Making ravioli from scratch has been on my cooking bucket list for a long time now, but I've been too intimidated to try it out. No longer! I found my ideal tool:
I found the Norpo Ravioli Maker on Amazon.com while looking for interesting new kitchen gadgets (it's a sickness) and threw it on my wish list. A couple months later I felt like I was in a cooking rut, so I purchased it. I then forgot about it for another month or so. When Food Lush was on vacation last month I decided to try it out, and was honestly surprised at how easy it was! I think the hardest part is the dough. You can't have it too sticky, but it can't be too hard. Not to mention the rolling. And the rolling. And the rolling. Let me tell you, my biceps got a workout. Here's what I ended up deeming as the best dough mixture:
6 cups all-purpose flour
2 tsp. salt
1 cup water
1-2 Tbs olive oil.
Whisk the flour and salt together and dump it out on the counter, forming a hill. Make a little well in the middle of the mound of flour and start adding the eggs.
After you add all the eggs, start breaking the yolks gently. Use a fork if you want, but your hands are going to get dirty eventually, so why forestall the inevitable? Now that you have a sticky mess, start adding water and oil to make a dough. Do not use more than a cup of water, this was my first problem. The dough will be very firm, and if you're like me (pretty inexperienced in the dough department) you're going to want to add more water. Don't do it. Suffer through the stiff dough. Once you have the dough mixed and lump-free, let it sit under a bowl for about half an hour. After that it's a matter of that massive amount of rolling I was telling you about. This strenuous exercises could probably be avoided with a pasta maker, but I haven't invested in one (yet).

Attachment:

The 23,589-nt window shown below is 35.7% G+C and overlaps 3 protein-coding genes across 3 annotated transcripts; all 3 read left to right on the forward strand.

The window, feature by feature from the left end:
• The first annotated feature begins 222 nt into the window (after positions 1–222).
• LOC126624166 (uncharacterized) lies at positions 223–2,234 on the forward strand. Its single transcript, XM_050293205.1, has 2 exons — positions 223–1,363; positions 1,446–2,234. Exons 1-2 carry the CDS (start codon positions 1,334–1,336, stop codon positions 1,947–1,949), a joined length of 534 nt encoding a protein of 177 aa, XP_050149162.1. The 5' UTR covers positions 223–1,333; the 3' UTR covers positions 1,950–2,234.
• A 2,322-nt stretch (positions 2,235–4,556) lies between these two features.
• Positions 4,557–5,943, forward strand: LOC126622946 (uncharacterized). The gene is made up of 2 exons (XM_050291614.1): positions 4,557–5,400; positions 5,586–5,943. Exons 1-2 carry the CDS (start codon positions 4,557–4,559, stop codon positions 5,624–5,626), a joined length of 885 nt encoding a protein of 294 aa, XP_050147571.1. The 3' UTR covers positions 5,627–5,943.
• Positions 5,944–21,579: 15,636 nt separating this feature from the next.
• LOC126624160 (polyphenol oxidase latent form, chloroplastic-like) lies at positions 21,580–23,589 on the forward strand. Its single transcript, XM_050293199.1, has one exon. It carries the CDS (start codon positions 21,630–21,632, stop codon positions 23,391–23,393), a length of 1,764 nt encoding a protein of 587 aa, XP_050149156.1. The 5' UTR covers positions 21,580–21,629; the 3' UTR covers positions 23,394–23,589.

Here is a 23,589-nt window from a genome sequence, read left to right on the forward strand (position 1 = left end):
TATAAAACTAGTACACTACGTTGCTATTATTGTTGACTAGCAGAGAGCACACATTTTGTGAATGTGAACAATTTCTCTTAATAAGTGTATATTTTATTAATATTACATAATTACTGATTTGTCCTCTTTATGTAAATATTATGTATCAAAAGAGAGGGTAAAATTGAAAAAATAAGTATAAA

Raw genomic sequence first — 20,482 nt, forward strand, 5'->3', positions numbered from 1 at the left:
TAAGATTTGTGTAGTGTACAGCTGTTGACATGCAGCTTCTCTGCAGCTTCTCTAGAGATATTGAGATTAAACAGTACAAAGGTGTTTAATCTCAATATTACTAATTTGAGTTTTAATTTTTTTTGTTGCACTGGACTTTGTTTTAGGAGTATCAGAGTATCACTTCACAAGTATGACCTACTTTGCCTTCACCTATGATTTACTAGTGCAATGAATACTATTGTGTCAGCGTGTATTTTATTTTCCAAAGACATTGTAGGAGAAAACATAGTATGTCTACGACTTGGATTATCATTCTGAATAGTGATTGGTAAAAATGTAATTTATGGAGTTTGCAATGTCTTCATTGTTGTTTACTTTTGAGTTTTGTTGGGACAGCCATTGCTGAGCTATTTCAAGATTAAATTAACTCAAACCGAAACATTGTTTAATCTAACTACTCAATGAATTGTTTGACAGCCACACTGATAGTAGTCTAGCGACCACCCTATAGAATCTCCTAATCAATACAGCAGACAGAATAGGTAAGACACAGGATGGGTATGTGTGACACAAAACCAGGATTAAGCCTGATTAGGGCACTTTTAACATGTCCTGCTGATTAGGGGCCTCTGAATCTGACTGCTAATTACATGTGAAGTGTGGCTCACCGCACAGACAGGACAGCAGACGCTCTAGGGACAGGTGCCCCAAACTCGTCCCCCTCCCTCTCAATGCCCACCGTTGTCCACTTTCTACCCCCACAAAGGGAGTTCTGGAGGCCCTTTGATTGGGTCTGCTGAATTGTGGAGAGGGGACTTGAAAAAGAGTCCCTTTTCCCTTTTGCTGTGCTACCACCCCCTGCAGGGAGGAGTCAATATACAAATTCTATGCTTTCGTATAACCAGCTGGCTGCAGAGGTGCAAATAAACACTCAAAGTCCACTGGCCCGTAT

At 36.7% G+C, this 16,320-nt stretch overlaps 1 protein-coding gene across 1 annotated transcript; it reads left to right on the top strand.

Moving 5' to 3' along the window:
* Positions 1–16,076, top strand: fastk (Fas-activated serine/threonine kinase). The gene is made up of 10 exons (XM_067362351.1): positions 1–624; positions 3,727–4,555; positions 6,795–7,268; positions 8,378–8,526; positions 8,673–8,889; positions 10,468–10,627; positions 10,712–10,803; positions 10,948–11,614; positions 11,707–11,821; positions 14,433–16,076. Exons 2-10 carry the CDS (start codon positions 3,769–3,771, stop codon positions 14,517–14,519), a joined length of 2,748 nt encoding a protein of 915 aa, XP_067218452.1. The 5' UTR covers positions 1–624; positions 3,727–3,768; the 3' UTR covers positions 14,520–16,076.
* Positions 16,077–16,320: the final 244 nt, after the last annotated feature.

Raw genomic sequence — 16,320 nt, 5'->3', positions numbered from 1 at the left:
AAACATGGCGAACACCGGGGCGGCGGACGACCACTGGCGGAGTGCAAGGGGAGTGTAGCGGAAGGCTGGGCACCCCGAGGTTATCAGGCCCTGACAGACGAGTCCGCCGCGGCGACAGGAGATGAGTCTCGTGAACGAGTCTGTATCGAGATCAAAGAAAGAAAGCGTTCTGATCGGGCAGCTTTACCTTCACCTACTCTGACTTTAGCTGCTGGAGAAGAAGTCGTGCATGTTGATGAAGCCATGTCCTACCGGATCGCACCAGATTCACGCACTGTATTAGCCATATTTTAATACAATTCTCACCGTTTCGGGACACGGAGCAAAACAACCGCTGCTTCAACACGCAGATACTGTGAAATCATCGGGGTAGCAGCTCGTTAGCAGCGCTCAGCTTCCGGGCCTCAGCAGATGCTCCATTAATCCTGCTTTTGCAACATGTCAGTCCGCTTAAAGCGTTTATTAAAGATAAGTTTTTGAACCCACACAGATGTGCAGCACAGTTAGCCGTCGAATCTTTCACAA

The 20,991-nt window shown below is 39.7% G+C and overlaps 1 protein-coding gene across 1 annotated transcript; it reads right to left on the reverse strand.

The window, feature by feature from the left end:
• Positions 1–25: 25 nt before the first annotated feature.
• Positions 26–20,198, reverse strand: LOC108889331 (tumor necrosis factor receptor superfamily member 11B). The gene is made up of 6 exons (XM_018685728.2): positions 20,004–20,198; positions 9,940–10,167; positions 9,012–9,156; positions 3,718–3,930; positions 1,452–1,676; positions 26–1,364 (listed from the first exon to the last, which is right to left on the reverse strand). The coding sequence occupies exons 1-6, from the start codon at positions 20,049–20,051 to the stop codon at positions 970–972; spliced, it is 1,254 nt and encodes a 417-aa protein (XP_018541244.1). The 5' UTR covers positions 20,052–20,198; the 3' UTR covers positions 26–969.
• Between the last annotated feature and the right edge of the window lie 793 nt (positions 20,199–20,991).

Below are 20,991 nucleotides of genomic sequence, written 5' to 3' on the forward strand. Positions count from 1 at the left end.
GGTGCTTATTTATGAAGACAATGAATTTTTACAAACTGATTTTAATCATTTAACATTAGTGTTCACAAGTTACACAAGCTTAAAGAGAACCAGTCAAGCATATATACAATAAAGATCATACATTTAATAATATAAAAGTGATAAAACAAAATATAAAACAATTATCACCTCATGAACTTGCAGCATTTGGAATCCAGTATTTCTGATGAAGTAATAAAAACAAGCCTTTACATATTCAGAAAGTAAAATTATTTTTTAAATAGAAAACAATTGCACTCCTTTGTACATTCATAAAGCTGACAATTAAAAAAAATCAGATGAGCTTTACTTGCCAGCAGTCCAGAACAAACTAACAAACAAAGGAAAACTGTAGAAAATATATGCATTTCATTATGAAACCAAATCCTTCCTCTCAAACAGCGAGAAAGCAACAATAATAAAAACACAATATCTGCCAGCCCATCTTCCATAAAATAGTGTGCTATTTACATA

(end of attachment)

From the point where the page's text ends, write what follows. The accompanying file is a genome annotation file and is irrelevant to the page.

After the rolling, it's fairly simple. Cut out the width and length you need for your press, lay out the dough and pop in your choice of filling. I used a mixture of lobster, ricotta, romano, parmesan, green onion, and garlic.
Lay another piece of dough over top the filling. This part is a little tricky, since air in the ravioli will do you no favors. I had the best luck with just filling the pockets as full as I could and laying down the dough like you would contact paper, bit by bit. Use a rolling pin to pinch off the sides and the middle, so you can clearly see the indents of the press.
The excess dough should just come right apart. Pop them out on a floured surface to dry. After about an hour turn them over and let them dry another hour. They should be firm, not rock hard, when you're ready to cook or freeze.
Cook for about 10 minutes until the pasta is tender! I don't think I'll ever go back to store bought, these were too good. The dough recipe above is good for 48ish raviolis, depending on how thin you manage to get the dough. If you're using a pasta machine you'll probably get more out of it.
So, ravioli experts, did I miss anything? Any tips or tricks you've come across? Favorite fillings? Share in the comments!